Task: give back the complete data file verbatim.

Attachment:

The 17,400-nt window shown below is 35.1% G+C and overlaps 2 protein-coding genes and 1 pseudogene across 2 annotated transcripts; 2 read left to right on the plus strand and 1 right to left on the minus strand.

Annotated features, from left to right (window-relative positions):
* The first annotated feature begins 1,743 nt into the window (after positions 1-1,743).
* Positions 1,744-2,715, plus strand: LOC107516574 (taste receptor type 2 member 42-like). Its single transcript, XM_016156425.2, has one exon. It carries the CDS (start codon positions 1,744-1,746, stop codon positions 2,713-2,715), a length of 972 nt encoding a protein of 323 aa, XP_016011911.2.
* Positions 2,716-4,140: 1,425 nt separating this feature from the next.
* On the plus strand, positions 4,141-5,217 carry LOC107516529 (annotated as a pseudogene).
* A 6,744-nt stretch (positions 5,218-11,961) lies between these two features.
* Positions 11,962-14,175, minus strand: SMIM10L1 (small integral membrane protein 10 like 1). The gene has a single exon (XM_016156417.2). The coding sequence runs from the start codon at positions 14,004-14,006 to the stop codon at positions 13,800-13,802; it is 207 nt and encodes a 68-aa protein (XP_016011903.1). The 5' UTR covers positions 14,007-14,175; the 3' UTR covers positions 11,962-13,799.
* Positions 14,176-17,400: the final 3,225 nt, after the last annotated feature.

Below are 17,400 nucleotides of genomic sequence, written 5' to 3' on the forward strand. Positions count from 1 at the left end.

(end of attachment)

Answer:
The 17,400-nt window shown below is 35.1% G+C and overlaps 2 protein-coding genes and 1 pseudogene across 2 annotated transcripts; 2 read left to right on the plus strand and 1 right to left on the minus strand.

Annotated features, from left to right (window-relative positions):
* The first annotated feature begins 1,743 nt into the window (after positions 1-1,743).
* Positions 1,744-2,715, plus strand: LOC107516574 (taste receptor type 2 member 42-like). Its single transcript, XM_016156425.2, has one exon. It carries the CDS (start codon positions 1,744-1,746, stop codon positions 2,713-2,715), a length of 972 nt encoding a protein of 323 aa, XP_016011911.2.
* Positions 2,716-4,140: 1,425 nt separating this feature from the next.
* On the plus strand, positions 4,141-5,217 carry LOC107516529 (annotated as a pseudogene).
* A 6,744-nt stretch (positions 5,218-11,961) lies between these two features.
* Positions 11,962-14,175, minus strand: SMIM10L1 (small integral membrane protein 10 like 1). The gene has a single exon (XM_016156417.2). The coding sequence runs from the start codon at positions 14,004-14,006 to the stop codon at positions 13,800-13,802; it is 207 nt and encodes a 68-aa protein (XP_016011903.1). The 5' UTR covers positions 14,007-14,175; the 3' UTR covers positions 11,962-13,799.
* Positions 14,176-17,400: the final 3,225 nt, after the last annotated feature.

Below are 17,400 nucleotides of genomic sequence, written 5' to 3' on the forward strand. Positions count from 1 at the left end.